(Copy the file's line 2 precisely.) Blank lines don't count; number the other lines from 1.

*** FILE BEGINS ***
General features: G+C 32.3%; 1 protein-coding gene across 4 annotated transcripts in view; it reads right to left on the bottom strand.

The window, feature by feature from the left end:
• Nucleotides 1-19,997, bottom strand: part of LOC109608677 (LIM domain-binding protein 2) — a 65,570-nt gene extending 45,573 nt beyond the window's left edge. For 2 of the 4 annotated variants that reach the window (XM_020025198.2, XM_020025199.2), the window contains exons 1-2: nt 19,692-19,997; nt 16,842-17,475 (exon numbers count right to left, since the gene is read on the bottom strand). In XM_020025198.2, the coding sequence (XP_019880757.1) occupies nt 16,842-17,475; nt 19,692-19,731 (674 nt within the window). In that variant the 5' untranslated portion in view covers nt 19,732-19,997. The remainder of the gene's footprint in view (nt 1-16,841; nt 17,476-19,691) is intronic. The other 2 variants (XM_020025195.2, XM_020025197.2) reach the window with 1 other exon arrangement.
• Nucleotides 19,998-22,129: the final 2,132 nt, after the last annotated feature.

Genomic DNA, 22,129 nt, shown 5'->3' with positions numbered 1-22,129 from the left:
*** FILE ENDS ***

The window, feature by feature from the left end: